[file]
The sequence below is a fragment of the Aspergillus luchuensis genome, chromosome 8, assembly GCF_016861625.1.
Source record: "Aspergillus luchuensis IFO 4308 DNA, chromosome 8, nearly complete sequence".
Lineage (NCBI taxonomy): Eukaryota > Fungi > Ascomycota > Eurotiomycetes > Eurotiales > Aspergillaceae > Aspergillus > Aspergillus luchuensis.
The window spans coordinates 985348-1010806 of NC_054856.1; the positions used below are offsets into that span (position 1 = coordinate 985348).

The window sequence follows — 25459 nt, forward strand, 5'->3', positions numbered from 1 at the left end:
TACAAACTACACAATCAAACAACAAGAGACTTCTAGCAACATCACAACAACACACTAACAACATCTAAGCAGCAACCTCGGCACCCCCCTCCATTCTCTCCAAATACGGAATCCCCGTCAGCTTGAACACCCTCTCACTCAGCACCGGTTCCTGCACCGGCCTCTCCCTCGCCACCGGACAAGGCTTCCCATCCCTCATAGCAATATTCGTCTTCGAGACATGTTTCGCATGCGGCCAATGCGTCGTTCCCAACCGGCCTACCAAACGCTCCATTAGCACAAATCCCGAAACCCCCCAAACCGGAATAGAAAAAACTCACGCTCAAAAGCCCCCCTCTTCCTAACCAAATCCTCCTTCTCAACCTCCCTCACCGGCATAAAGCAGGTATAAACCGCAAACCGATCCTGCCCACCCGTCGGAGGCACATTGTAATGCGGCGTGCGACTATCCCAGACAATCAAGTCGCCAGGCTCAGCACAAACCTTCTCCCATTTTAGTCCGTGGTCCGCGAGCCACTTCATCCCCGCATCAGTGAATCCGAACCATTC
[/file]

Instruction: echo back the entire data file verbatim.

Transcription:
The sequence below is a fragment of the Aspergillus luchuensis genome, chromosome 8, assembly GCF_016861625.1.
Source record: "Aspergillus luchuensis IFO 4308 DNA, chromosome 8, nearly complete sequence".
Lineage (NCBI taxonomy): Eukaryota > Fungi > Ascomycota > Eurotiomycetes > Eurotiales > Aspergillaceae > Aspergillus > Aspergillus luchuensis.
The window spans coordinates 985348-1010806 of NC_054856.1; the positions used below are offsets into that span (position 1 = coordinate 985348).

The window sequence follows — 25459 nt, forward strand, 5'->3', positions numbered from 1 at the left end:
TACAAACTACACAATCAAACAACAAGAGACTTCTAGCAACATCACAACAACACACTAACAACATCTAAGCAGCAACCTCGGCACCCCCCTCCATTCTCTCCAAATACGGAATCCCCGTCAGCTTGAACACCCTCTCACTCAGCACCGGTTCCTGCACCGGCCTCTCCCTCGCCACCGGACAAGGCTTCCCATCCCTCATAGCAATATTCGTCTTCGAGACATGTTTCGCATGCGGCCAATGCGTCGTTCCCAACCGGCCTACCAAACGCTCCATTAGCACAAATCCCGAAACCCCCCAAACCGGAATAGAAAAAACTCACGCTCAAAAGCCCCCCTCTTCCTAACCAAATCCTCCTTCTCAACCTCCCTCACCGGCATAAAGCAGGTATAAACCGCAAACCGATCCTGCCCACCCGTCGGAGGCACATTGTAATGCGGCGTGCGACTATCCCAGACAATCAAGTCGCCAGGCTCAGCACAAACCTTCTCCCATTTTAGTCCGTGGTCCGCGAGCCACTTCATCCCCGCATCAGTGAATCCGAACCATTC